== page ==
I was working on a graph theory presentation and I have a series of operations on the graphs that I am demonstrating, thus I have very small changes in the graphs, such as 1 node being deleted or various colors changing but the overall structure is exactly the same. The only problem is the images are all different sizes and I don't have the time to go through every image and resize it. Is there a software that can do this?

Example: Graph 1

Graph 2

Graph 3

  • I believe one route would be to trim out all the whitespace and then batch resize them to all be the same width. I'm on mobile, but it seems to me like they may have varying amounts of whitespace on all sides right now. You could do it in like Photoshop or even ImageMagick
    – Joonas
    Oct 7 '18 at 21:04
  • 1
    There are two problems. 1. The background canvas is not the same size, and 2. The graphics themselves are not the same size either. It's going to be very hard to automate this, and to be honest ,by the time you have worked out a solution it might be easier to do it manually in software such as Photoshop or GIMP. Obviously I don't know your skill level in image editing so this may be impractical for you. Perhaps consider paying someone to do it for you?
    – Billy Kerr
    Oct 8 '18 at 11:18
  • I noticed that the last example image just randomly has bigger balls and text in comparison to the other two. You can't really perfectly align them unless it's in a vector format. Then you could resize all of the ballsies and text around their center point.... but even then it would make more sense to export them out all at the same size from the source.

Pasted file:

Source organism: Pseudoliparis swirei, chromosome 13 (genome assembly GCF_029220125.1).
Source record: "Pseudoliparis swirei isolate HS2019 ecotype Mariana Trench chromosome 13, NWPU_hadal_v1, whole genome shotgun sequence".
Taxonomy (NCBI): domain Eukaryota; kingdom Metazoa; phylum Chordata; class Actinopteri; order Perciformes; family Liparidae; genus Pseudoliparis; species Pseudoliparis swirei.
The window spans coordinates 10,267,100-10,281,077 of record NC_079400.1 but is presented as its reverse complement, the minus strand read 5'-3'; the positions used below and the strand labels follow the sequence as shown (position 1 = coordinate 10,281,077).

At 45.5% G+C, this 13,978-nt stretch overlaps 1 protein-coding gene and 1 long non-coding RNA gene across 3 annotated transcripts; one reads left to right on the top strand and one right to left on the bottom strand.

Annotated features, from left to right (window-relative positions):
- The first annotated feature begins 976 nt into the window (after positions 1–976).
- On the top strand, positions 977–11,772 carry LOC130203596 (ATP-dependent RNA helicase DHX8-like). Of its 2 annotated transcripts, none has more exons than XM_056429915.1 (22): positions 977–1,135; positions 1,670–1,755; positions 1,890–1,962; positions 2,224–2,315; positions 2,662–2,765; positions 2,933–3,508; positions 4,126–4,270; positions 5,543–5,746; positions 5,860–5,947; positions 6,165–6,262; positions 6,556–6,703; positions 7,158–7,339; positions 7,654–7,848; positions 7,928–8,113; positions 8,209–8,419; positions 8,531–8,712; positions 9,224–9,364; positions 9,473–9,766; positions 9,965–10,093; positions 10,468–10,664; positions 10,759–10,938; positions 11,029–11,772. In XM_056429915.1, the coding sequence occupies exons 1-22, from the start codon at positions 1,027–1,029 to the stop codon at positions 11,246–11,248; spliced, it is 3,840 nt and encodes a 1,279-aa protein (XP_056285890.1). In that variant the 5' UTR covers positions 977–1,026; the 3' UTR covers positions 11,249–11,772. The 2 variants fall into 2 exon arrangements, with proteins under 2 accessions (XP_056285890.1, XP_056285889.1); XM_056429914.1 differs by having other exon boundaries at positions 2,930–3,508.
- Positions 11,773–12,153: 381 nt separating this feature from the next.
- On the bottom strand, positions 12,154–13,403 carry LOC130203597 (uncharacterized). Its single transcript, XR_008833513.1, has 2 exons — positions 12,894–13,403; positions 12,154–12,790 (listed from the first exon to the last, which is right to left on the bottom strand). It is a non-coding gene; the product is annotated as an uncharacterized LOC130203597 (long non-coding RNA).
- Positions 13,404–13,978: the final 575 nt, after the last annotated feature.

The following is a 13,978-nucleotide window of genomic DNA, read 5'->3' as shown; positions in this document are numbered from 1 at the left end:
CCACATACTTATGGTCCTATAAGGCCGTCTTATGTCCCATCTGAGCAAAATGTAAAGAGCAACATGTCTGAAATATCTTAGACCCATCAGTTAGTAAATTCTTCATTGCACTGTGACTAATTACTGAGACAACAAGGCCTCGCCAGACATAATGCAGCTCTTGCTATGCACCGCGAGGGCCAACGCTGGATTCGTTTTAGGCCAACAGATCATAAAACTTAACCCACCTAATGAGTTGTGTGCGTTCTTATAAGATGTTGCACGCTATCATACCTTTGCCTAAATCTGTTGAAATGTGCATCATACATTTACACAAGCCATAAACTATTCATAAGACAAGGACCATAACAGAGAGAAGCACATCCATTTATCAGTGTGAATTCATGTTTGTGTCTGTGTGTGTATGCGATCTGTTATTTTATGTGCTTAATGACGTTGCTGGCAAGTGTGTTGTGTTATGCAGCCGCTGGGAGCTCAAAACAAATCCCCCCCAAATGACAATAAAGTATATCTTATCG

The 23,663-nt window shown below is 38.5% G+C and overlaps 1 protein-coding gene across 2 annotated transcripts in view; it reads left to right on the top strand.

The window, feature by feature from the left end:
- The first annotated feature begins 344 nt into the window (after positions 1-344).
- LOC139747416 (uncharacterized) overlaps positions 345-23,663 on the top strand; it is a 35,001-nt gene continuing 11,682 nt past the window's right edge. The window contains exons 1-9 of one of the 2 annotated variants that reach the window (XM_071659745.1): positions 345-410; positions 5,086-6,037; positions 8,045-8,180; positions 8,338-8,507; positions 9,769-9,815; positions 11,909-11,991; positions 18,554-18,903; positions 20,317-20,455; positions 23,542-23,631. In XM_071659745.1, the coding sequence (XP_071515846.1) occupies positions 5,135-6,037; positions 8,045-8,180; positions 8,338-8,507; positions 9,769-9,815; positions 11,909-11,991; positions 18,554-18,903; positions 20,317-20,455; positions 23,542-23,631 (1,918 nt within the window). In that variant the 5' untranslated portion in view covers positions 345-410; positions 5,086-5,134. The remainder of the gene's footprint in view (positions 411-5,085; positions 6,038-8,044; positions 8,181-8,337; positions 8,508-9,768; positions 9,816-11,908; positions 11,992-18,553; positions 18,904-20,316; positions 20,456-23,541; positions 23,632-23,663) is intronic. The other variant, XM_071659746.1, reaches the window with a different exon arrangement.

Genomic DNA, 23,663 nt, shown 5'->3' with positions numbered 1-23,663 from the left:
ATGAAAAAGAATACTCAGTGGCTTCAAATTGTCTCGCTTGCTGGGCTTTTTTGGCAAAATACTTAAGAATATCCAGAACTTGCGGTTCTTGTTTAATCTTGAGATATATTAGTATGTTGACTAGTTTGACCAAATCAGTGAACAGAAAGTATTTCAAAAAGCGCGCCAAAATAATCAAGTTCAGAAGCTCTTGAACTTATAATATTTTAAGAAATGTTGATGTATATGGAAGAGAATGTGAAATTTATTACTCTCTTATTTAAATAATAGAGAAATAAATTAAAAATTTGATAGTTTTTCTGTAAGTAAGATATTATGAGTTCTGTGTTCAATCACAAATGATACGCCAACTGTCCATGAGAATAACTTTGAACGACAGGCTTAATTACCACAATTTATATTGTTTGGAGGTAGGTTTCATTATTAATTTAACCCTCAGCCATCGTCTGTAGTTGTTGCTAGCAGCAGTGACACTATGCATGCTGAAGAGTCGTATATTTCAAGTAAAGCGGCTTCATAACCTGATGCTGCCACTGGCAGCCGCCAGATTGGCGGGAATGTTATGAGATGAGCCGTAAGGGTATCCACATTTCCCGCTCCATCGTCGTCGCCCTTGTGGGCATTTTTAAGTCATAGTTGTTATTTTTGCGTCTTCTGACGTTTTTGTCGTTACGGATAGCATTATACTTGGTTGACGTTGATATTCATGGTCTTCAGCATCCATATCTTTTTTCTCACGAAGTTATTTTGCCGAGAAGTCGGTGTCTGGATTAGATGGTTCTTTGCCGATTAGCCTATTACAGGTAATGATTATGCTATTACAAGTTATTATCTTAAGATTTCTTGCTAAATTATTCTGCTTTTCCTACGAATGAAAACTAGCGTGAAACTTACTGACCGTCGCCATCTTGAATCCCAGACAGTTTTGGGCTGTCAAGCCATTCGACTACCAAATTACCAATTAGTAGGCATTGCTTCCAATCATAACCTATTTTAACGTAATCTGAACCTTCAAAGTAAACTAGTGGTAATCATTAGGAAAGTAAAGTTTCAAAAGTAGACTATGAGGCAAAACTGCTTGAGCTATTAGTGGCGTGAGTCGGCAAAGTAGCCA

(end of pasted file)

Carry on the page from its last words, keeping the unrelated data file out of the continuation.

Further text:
– Joonas
    Oct 9 '18 at 17:57

Adobe Photoshop has a feature called "auto-align layers" that can , as you might guess, automatically align layers.

Below I used this method:

  1. I added your three example images to deliberately mismatched size canvases.
  2. I imported these three images as layers in a new document.
  3. I locked the "reference" layer.
  4. Hit "Edit" > "Auto-Align Layers..."
  5. I accepted the default settings, yo umight have even better results by adjusting them.

Below I varied the opacity of the top two layers, and you can see the alignment is really quite good. This could all of course be saved as an action, and run on a batch of files.

enter image description here

  • great tip! I didn't know that.
    – theyve
    Oct 9 '18 at 13:21
  • 1
    @theyve - I hardly remembered it myself haha, must be ten years since I used it. Solving problems here is a good way to brush up on seldom used functionality :) Oct 9 '18 at 15:32

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